Sunday, July 22, 2012

Difficult Children

My five-year-old is driving me to distraction.  I have to leave the room sometimes to cool down because he makes me so angry that I feel like screaming in his face or worse.

He is a very intense child.  Two days ago, my husband had gone to work for the night shift.  We had eaten dinner and I was allowing the kids to watch a little TV before winding down for bed.  The five-year-old was upstairs watching something else than the other kids, who were downstairs.  I was on the computer checking email.  The power went out for about one minute.  Then it came back on.  We have Direct TV so the satellite had to power back on, which sometimes can take up to thirty minutes after a power outage.  The three kids downstairs shrugged their shoulders and said, "It will probably be on again as a re-run anyway" and went upstairs to brush their teeth and get pajamas on.  Not him.  He started screaming and wailing because he couldn't finish his show.  I told him that because the power went out, the TV company's system had to restart and sometimes it takes a while to get working again.  He continued to scream and wail as if he hadn't heard a word I'd said.  I told him that there wasn't anything I could change about what was happening with the TV.  I told him that we could look for that same episode of that show later to try and record.  We could even try to find it online.  Nothing would calm him and he screamed like that for a good twenty minutes before he found something else to wail about.

The above scenario is pretty typical.  He probably does something similar at least twenty times a day.  He wanted white milk and I gave him chocolate.  He wanted a sandwich not cut and I cut it.  He wants to ride his bike but it's raining.  He wants to play Legos with his older brothers but they want to play something else.  He doesn't want to do his chores.  Any and every little thing, a change or something he doesn't want to happen or anything unexpected comes along and he goes nuts wailing and crying.  I do try to forewarn him when it's time to change activities, like if his time on the Wii is almost done (this is a daily battle, even though he KNOWS he only gets 30 minutes and he KNOWS when he's down to the last few minutes and he KNOWS he has to get off or  he's grounded the next day, he still throws a tantrum almost every time), but I can't forewarn him about everything, like the power going out.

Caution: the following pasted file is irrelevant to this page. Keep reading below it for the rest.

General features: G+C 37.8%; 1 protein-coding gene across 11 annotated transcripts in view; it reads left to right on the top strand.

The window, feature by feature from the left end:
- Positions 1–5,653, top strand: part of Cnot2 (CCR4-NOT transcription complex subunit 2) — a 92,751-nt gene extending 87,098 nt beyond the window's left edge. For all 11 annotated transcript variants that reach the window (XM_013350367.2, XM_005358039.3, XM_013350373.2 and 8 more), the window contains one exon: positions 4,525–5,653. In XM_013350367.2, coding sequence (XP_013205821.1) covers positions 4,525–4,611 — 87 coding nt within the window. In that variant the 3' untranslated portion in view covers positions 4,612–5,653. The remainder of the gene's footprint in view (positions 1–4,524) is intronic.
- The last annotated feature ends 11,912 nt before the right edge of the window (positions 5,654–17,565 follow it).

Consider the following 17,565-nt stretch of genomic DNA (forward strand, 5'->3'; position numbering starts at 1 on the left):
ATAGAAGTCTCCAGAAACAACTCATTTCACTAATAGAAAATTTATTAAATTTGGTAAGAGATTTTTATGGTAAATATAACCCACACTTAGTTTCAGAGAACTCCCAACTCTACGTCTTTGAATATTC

I have tried to soothe him, ignore him, tell him "too bad", empathize with him, but nothing works.  He ignores everything and everyone around him and wails and wails.  I just don't know what to do anymore.  And I'm nervous because he starts school this fall and we all know that things don't always go your way at school and sometimes things change without warning too.  How will he handle that type of thing at school? 

Has anybody ever dealt with something like this? 

Thursday, July 19, 2012

A Favorite Book and Book Group

I haven't reviewed this book on Goodreads yet, and I actually want to post that one when I do it.  So this isn't the actual review I will write on this book.

I recently read the book "These Is My Words" by Nancy Turner.  It one an Arizona Book Award and was nominated for a Willa Cather award.  A friend of mine told me about the book several years ago when I still lived in Arizona.  She had read it for her book club.  I put it on my list of to-reads, and it kept getting pushed to the bottom.  A few times, I tried finding it for fun at the library while I was there, but it was never there.  Finally, I moved it to the top of the list because I felt like reading something from that period of time, late 1800's.  I reserved a copy at the public library and within days I had it in my hand.

This has got to be one of the best books I have read.  I loved it.  I couldn't put it down.  It wasn't exactly a page-turner, but I fell in love with the story and the simplicity with the way it's told.  I have always loved that time period and I think that was one of the factors that drew me to the book.

I was so excited about it that I decided to finally try and organize a book group, something I've been wanting to do for a while now.  So I sent out messages and suggested the book and got quite the response.  Tonight is our first meeting where we will discuss this book and I am quite excited.  In fact, I ordered a copy of the book for myself in the mail and got it on Saturday and have been re-reading it ever since.  It is just as good the second time around, even after only a month of having read it the first time.